1. mel-11 increases the frequency of male progeny from him-8 mothers. mel-11(sb55) and mel-11(it26) worms produce high frequencies of dead embryos, which cannot be scored for sex at 25°C (Wissmann et al., 1999). Percent male (XO), hermaphrodite (XX), and dumpy (XXX) progeny from self-fertilizing mel-11, him-8, or him-8 mel-11 double mutant worms were therefore scored at 15°C and 20°C. Only progeny that developed to the L4 or adult stage were counted. *Two-tailed p < 0.0001 by binomial test compared with him-8 alone. 100% of mel-11(it26) self progeny die as embryos at 25°C, but this lethality is rescued by mel-11(+) sperm (Kemphues et al., 1988). The progeny of mel-11(it26) hermaphrodites crossed with lon-2 males could therefore be scored at 25°C. When lon-2(+) hermaphrodites are crossed with lon-2 males (lon-2 is a recessive X-linked marker), 50% of the ova will be fertilized by sperm with a single lon-2 X chromosome. Fertilization of a nulloX ova by a lon-2 X sperm will result in a lon-2 male. Fertilization of a diploX ova by a lon-2 X sperm will result in a XXX dumpy worm. Random segregation of the unpaired X chromosomes in him-8 would result in a ratio of nulloX/diplo X ova of 1.0. The mel-11; him-8 double mutant showed a sevenfold increase in the ratio of nullo/diploX ova relative to him-8 alone, indicating an increased efficiency of eliminating maternal unpaired X chromosomes.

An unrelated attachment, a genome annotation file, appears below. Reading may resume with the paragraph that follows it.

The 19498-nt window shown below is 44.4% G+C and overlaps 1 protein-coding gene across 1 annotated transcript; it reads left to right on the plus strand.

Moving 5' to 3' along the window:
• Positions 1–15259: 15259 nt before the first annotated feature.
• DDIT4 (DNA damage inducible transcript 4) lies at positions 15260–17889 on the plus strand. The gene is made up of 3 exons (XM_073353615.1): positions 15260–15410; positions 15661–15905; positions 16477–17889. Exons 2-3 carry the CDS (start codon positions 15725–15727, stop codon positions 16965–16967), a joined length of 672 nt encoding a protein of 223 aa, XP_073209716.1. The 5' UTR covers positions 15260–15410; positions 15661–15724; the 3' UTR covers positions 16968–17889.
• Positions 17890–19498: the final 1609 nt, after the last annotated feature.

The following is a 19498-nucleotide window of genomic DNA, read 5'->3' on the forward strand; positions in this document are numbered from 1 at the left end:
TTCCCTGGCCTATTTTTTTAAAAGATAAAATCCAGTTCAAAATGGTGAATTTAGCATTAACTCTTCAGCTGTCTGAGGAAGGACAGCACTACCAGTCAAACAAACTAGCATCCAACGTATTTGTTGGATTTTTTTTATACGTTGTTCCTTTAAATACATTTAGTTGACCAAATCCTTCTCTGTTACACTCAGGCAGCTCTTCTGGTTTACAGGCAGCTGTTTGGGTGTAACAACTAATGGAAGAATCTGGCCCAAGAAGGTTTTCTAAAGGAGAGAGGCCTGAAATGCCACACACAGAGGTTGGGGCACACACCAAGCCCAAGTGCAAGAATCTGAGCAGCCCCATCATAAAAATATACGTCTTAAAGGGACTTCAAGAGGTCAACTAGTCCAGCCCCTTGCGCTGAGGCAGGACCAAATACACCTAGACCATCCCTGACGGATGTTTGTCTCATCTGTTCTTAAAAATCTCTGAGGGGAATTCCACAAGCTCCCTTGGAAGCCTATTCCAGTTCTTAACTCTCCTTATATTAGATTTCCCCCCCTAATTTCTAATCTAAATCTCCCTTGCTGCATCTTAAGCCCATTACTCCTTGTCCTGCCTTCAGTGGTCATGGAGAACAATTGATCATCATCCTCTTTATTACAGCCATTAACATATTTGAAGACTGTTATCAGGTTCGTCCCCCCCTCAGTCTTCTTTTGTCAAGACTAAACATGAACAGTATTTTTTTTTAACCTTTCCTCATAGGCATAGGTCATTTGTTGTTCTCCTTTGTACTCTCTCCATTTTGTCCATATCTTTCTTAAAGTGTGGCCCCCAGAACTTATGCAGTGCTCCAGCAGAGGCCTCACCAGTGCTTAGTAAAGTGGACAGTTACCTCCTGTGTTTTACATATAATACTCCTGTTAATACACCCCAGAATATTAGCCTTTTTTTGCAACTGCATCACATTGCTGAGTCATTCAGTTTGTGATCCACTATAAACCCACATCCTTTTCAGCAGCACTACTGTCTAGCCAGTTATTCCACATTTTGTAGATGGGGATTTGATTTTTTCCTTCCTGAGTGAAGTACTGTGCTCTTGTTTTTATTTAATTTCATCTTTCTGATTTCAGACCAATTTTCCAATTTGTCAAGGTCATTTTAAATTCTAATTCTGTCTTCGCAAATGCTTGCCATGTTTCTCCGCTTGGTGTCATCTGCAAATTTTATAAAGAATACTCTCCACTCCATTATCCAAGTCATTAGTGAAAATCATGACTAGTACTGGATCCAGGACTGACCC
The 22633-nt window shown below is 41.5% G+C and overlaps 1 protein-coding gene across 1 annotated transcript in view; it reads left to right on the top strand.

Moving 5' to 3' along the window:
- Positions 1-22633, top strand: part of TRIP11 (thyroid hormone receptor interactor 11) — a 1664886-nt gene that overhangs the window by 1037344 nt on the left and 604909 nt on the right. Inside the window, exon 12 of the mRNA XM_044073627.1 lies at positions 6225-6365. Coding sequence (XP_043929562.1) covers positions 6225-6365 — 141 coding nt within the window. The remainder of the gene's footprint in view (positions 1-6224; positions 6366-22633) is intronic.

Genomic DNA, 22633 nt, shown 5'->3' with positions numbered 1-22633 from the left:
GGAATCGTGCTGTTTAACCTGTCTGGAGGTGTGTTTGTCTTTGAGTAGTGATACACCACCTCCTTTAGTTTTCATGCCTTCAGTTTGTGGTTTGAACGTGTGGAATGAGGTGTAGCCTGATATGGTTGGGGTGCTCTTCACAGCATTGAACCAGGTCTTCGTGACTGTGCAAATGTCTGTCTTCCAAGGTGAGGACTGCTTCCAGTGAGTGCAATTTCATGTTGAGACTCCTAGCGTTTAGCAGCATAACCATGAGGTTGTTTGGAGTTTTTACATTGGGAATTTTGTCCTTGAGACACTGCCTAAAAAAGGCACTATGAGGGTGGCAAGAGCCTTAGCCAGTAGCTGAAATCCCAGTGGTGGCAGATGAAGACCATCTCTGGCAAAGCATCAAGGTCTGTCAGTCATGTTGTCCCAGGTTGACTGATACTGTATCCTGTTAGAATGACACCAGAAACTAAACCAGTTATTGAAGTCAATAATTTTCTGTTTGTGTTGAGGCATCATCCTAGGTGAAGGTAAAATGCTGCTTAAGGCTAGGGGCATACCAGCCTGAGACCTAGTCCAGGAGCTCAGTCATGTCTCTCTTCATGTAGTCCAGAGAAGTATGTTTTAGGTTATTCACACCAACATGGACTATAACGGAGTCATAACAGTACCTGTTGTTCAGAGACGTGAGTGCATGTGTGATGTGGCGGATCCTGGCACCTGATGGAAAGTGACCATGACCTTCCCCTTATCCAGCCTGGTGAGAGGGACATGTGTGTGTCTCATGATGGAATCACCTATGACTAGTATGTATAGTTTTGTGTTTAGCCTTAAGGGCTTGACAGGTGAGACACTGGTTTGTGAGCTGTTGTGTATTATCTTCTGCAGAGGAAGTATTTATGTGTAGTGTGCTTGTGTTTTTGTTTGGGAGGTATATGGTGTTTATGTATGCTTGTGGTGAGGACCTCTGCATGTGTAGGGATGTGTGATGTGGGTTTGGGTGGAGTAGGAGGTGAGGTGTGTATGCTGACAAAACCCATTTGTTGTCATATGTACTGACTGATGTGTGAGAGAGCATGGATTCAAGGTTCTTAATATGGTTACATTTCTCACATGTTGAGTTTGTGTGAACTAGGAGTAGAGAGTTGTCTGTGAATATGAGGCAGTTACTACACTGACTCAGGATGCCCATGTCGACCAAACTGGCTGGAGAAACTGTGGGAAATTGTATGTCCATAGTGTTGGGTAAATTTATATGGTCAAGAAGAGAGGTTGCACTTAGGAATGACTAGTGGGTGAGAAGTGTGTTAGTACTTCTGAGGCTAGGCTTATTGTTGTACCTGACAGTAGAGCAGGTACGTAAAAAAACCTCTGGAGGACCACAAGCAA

Additional files

Supplementary file 1

C. elegans strains used in this study.

https://doi.org/10.7554/eLife.06056.014
Supplementary file 2

Z-stack of XC FISH on XXX wild-type metaphase plate in meiosis I. 16-bit 3-channel TIFF can be opened using FIJI or basic ImageJ (http://fiji.sc/Downloads). Data shown are a z-stack acquired with 300 nm steps through a meiosis I metaphase spindle. Chromosomes are shown in blue (DAPI), tubulin antibodies label the spindle in green, and the XC FISH probe labels X chromosomes (2 present) in red. Channels can be split for individual analysis using the channel splitter (Image > Colors > Split channels) or can be hidden using the channels tool (Image > Colors > Channels tool).

https://doi.org/10.7554/eLife.06056.015
Supplementary file 3

Z-stack of XC FISH on XXX wild-type metaphase plate in meiosis II. 16-bit 3-channel TIFF can be opened using FIJI or basic ImageJ (http://fiji.sc/Downloads). Data shown are a z-stack acquired with 300 nm steps through a meiosis II metaphase spindle. Chromosomes and the first polar body, which is on the top, are shown in blue (DAPI), tubulin antibodies label the spindle in green, and the XC FISH probe labels X chromosomes (1 present on the spindle) in red. Channels can be split for individual analysis using the channel splitter (Image > Colors > Split channels) or can be hidden using the channels tool (Image > Colors > Channels tool).

https://doi.org/10.7554/eLife.06056.016